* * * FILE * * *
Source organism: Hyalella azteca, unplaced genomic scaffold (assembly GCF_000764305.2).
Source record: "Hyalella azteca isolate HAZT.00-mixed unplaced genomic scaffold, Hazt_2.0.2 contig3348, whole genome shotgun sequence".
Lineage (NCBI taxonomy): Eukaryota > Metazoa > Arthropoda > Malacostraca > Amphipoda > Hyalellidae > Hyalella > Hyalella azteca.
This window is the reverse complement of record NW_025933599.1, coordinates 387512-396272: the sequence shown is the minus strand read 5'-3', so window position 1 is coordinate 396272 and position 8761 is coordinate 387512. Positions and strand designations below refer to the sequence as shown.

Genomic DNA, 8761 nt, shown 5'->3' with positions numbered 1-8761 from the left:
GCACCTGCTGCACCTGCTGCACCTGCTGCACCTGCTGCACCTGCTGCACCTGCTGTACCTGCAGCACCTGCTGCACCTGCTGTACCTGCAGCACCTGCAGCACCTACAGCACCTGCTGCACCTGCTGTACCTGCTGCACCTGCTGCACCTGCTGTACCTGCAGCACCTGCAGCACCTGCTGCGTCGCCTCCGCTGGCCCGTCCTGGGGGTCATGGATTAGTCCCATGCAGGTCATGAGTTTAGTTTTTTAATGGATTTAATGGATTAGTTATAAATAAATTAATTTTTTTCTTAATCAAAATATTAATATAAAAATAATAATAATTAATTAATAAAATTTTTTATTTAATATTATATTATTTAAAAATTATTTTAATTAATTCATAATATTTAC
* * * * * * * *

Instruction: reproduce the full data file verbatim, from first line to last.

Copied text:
Source organism: Hyalella azteca, unplaced genomic scaffold (assembly GCF_000764305.2).
Source record: "Hyalella azteca isolate HAZT.00-mixed unplaced genomic scaffold, Hazt_2.0.2 contig3348, whole genome shotgun sequence".
Lineage (NCBI taxonomy): Eukaryota > Metazoa > Arthropoda > Malacostraca > Amphipoda > Hyalellidae > Hyalella > Hyalella azteca.
This window is the reverse complement of record NW_025933599.1, coordinates 387512-396272: the sequence shown is the minus strand read 5'-3', so window position 1 is coordinate 396272 and position 8761 is coordinate 387512. Positions and strand designations below refer to the sequence as shown.

Genomic DNA, 8761 nt, shown 5'->3' with positions numbered 1-8761 from the left:
GCACCTGCTGCACCTGCTGCACCTGCTGCACCTGCTGCACCTGCTGCACCTGCTGTACCTGCAGCACCTGCTGCACCTGCTGTACCTGCAGCACCTGCAGCACCTACAGCACCTGCTGCACCTGCTGTACCTGCTGCACCTGCTGCACCTGCTGTACCTGCAGCACCTGCAGCACCTGCTGCGTCGCCTCCGCTGGCCCGTCCTGGGGGTCATGGATTAGTCCCATGCAGGTCATGAGTTTAGTTTTTTAATGGATTTAATGGATTAGTTATAAATAAATTAATTTTTTTCTTAATCAAAATATTAATATAAAAATAATAATAATTAATTAATAAAATTTTTTATTTAATATTATATTATTTAAAAATTATTTTAATTAATTCATAATATTTAC